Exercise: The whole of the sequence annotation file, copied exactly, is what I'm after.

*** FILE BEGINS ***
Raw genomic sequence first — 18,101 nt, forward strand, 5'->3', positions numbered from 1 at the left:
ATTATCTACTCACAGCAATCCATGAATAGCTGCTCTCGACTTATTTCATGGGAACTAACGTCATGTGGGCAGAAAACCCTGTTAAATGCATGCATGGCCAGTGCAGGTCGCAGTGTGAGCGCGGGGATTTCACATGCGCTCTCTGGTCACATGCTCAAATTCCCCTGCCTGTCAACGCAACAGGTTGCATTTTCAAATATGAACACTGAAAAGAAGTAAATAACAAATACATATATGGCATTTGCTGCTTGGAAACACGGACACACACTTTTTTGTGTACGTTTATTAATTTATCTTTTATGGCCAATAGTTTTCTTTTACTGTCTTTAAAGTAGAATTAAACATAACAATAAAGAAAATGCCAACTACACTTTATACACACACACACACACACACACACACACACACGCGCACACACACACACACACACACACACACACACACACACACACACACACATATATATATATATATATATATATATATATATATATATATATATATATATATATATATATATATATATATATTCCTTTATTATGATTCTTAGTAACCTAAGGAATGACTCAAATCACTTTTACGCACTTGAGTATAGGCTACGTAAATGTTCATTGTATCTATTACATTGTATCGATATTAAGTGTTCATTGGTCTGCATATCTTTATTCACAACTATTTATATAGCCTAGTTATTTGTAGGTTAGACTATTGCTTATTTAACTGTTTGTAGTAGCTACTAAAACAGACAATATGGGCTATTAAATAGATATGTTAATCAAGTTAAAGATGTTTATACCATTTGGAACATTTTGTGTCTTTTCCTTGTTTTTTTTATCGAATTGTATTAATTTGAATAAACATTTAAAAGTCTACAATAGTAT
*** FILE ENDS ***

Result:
Raw genomic sequence first — 18,101 nt, forward strand, 5'->3', positions numbered from 1 at the left:
ATTATCTACTCACAGCAATCCATGAATAGCTGCTCTCGACTTATTTCATGGGAACTAACGTCATGTGGGCAGAAAACCCTGTTAAATGCATGCATGGCCAGTGCAGGTCGCAGTGTGAGCGCGGGGATTTCACATGCGCTCTCTGGTCACATGCTCAAATTCCCCTGCCTGTCAACGCAACAGGTTGCATTTTCAAATATGAACACTGAAAAGAAGTAAATAACAAATACATATATGGCATTTGCTGCTTGGAAACACGGACACACACTTTTTTGTGTACGTTTATTAATTTATCTTTTATGGCCAATAGTTTTCTTTTACTGTCTTTAAAGTAGAATTAAACATAACAATAAAGAAAATGCCAACTACACTTTATACACACACACACACACACACACACACACACACGCGCACACACACACACACACACACACACACACACACACACACACACACACATATATATATATATATATATATATATATATATATATATATATATATATATATATATATATATATATATATATTCCTTTATTATGATTCTTAGTAACCTAAGGAATGACTCAAATCACTTTTACGCACTTGAGTATAGGCTACGTAAATGTTCATTGTATCTATTACATTGTATCGATATTAAGTGTTCATTGGTCTGCATATCTTTATTCACAACTATTTATATAGCCTAGTTATTTGTAGGTTAGACTATTGCTTATTTAACTGTTTGTAGTAGCTACTAAAACAGACAATATGGGCTATTAAATAGATATGTTAATCAAGTTAAAGATGTTTATACCATTTGGAACATTTTGTGTCTTTTCCTTGTTTTTTTTATCGAATTGTATTAATTTGAATAAACATTTAAAAGTCTACAATAGTAT